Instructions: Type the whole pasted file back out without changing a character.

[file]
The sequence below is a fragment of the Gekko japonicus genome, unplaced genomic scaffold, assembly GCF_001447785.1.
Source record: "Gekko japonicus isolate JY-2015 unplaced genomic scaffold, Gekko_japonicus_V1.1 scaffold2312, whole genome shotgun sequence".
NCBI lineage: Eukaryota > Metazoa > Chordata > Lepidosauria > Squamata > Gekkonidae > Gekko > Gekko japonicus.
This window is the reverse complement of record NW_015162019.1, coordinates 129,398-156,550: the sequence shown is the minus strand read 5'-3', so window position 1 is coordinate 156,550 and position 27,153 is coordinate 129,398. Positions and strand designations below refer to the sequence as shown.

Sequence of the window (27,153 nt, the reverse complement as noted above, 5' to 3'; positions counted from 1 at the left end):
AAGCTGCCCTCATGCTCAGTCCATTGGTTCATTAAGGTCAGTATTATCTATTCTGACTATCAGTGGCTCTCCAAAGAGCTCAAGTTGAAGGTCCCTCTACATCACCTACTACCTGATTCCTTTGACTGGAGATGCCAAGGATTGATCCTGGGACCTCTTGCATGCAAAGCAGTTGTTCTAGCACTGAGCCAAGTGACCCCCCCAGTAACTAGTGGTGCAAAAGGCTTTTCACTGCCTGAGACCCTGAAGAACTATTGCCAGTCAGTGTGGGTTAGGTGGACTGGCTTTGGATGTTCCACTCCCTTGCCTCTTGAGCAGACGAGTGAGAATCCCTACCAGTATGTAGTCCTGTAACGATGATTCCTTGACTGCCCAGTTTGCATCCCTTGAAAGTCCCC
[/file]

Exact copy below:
The sequence below is a fragment of the Gekko japonicus genome, unplaced genomic scaffold, assembly GCF_001447785.1.
Source record: "Gekko japonicus isolate JY-2015 unplaced genomic scaffold, Gekko_japonicus_V1.1 scaffold2312, whole genome shotgun sequence".
NCBI lineage: Eukaryota > Metazoa > Chordata > Lepidosauria > Squamata > Gekkonidae > Gekko > Gekko japonicus.
This window is the reverse complement of record NW_015162019.1, coordinates 129,398-156,550: the sequence shown is the minus strand read 5'-3', so window position 1 is coordinate 156,550 and position 27,153 is coordinate 129,398. Positions and strand designations below refer to the sequence as shown.

Sequence of the window (27,153 nt, the reverse complement as noted above, 5' to 3'; positions counted from 1 at the left end):
AAGCTGCCCTCATGCTCAGTCCATTGGTTCATTAAGGTCAGTATTATCTATTCTGACTATCAGTGGCTCTCCAAAGAGCTCAAGTTGAAGGTCCCTCTACATCACCTACTACCTGATTCCTTTGACTGGAGATGCCAAGGATTGATCCTGGGACCTCTTGCATGCAAAGCAGTTGTTCTAGCACTGAGCCAAGTGACCCCCCCAGTAACTAGTGGTGCAAAAGGCTTTTCACTGCCTGAGACCCTGAAGAACTATTGCCAGTCAGTGTGGGTTAGGTGGACTGGCTTTGGATGTTCCACTCCCTTGCCTCTTGAGCAGACGAGTGAGAATCCCTACCAGTATGTAGTCCTGTAACGATGATTCCTTGACTGCCCAGTTTGCATCCCTTGAAAGTCCCC